The weather in downtown Bel Air was gray and misty Tuesday morning, but, as Harford County Executive Barry Glassman recalled, it had been clear and sunny on another Tuesday morning 17 years ago when terrorists attacked the United States using hijacked airplanes, killing nearly 3,000 people on Sept. 11, 2001.
“It was the brightest and bluest sky I think I had ever seen on a fall morning,” Glassman said during a wreath-laying ceremony in front of the county administration building Tuesday morning.
About 75 to 100 people attended. Many were county employees, as well as a few people passing by, according to county government spokesperson Cindy Mumby.
The crowd included elected leaders, county staffers, department heads, Harford County Sheriff’s Office deputies, commanders and civilian workers, plus representatives of veterans’ organizations.
Glassman spoke briefly, flanked by Sheriff’s Office deputies, veterans organization leaders and fire and EMS personnel.
County Councilman Joe Woods was part of that group. The Fallston Volunteer Fire & Ambulance Company member — and former chief — wore his fire company dress uniform. Councilman James McMahan, an Army veteran, stood with his fellow veterans and led a salute to members of the military.
The 9/11 attacks, which were carried out by 19 members of the al-Qaeda terrorist network led by the late Osama bin Laden, happened when airliners were crashed into the twin towers of the World Trade Center in New York City and the Pentagon in Northern Virginia. The fourth plane, United Flight 93, crashed in western Pennsylvania after passengers tried to retake the cockpit.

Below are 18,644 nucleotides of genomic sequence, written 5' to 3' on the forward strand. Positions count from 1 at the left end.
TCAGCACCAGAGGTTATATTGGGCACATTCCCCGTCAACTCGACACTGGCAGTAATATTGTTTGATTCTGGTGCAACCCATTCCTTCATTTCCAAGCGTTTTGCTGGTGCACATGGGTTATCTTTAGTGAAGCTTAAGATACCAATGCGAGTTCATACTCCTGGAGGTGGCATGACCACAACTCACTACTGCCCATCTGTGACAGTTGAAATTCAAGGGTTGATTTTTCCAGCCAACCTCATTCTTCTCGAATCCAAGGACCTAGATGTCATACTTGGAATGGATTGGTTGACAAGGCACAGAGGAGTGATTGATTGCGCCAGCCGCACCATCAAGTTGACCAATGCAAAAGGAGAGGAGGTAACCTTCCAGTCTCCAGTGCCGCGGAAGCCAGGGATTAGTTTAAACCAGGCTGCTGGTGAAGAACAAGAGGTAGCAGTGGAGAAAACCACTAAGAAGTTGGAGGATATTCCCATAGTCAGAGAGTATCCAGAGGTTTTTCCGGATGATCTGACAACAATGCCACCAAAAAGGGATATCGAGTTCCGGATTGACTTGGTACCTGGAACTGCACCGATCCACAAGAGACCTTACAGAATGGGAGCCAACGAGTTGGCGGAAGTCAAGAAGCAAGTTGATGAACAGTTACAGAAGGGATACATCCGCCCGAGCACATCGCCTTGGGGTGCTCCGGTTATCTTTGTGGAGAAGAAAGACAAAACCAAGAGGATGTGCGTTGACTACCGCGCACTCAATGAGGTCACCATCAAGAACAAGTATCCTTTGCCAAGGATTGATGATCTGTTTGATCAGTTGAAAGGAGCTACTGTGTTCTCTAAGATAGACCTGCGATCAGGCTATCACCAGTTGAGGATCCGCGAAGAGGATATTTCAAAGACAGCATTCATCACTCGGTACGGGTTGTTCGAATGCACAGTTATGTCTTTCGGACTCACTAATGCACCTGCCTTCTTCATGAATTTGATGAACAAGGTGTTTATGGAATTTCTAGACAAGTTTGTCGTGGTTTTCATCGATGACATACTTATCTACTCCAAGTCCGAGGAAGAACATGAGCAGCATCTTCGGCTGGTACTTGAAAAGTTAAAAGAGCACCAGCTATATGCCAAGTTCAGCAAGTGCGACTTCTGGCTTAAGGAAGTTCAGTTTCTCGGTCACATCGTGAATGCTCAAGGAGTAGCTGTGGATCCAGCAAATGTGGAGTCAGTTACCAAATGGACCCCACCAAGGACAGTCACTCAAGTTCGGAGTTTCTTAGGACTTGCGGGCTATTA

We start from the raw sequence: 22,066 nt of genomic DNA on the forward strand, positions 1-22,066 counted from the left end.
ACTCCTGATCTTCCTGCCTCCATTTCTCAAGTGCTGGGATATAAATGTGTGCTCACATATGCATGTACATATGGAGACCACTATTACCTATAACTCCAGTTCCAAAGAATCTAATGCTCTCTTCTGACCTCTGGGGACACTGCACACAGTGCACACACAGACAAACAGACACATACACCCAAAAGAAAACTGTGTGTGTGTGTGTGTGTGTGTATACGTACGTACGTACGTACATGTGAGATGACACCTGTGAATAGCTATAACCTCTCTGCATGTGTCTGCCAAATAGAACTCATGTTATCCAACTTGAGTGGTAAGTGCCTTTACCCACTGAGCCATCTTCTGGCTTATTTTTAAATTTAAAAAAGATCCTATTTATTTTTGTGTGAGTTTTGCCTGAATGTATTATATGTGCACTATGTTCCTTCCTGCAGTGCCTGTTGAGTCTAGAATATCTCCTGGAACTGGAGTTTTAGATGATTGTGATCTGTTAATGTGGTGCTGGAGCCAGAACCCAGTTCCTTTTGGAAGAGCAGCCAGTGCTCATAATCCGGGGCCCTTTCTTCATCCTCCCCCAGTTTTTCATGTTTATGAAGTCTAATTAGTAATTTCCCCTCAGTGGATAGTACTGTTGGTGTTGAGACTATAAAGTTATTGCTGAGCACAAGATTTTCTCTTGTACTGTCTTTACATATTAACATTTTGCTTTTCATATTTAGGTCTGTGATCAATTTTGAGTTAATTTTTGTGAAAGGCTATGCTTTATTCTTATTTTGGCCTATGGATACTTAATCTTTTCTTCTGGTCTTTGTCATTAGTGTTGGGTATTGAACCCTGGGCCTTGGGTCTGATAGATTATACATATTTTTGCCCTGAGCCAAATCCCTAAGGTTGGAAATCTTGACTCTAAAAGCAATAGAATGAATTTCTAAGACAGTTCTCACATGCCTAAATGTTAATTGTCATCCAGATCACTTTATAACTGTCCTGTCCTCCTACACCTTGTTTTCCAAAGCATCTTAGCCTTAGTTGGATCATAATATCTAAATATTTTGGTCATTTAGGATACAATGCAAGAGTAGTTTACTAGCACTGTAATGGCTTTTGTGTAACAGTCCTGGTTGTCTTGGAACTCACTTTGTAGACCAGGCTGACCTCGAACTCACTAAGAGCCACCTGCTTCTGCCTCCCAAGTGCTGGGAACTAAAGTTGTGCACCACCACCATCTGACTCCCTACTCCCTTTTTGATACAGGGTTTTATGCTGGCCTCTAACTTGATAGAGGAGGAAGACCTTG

Tuesday’s ceremony in Harford County included a moment of silence around 8:46 a.m., the moment when the first plane, American Airlines Flight 11, struck the north tower of the World Trade Center. The ceremony was meant to honor those who died on 9/11, including three people with ties to Harford County.
“Today, we give that refrain that we will never forget,” Glassman said.
Joseph V. Maggitti, an Abingdon resident, died at the World Trade Center. Willie Q. Troy, who lived at Aberdeen Proving Ground, died at the Pentagon. Deborah Jacobs Welsh died on Flight 93, on which she was a flight attendant. Welsh’s husband, Patrick, grew up in Bel Air and is a graduate of The John Carroll School.
Many others with ties to Harford have died while serving in the military in the 17-year War on Terror that followed the 9/11 attacks.
“We have lost a lot of American boys and girls that went over to bring justice to the terrorists that brought down those buildings, but also to root out and find the culprit, which we did,” Glassman said.
Osama bin Laden was killed in 2011 when Navy SEALs raided his compound in Pakistan.
“As we lay this wreath, we thank God for the blessings that America has brought to us and that we have risen above those terrorist attacks, and we are stronger today,” Glassman said.
Glassman stressed “we are all Americans,” no matter who tries to divide people into opposing groups.
“At the end of the day we all are Americans, and we stand together in these times,” he said.
Hundreds of first responders — firefighters, EMS workers and police officers — died when the World Trade Center towers collapsed in New York.
The attacks changed Americans’ perception of first responders, leading many to regard them as heroes.
The attacks also changed how first responders approach their job, not only by incorporating terrorism into emergency planning, but also in how agencies share information, improve communications and interact with those they serve.
Firefighters and EMS personnel must consider their own safety as well as the needs of those in peril when responding to a scene, not only because of 9/11, but also the increase in mass shootings and assaults on first responders in recent years, according to Edward Hopkins, director of the county’s Department of Emergency Services.
That means first responders taking a more “guarded” approach at a scene, and 911 dispatchers asking multiple questions to get as much information as possible about the scene, Hopkins said.
Hopkins is a veteran member of the Bel Air Volunteer Fire Company and a former chief. He has also worked for the Sheriff’s Office, the Maryland Emergency Management Agency (MEMA) and served as a Bel Air town commissioner and mayor.
“9/11 reminds us we can never be complacent,” he said.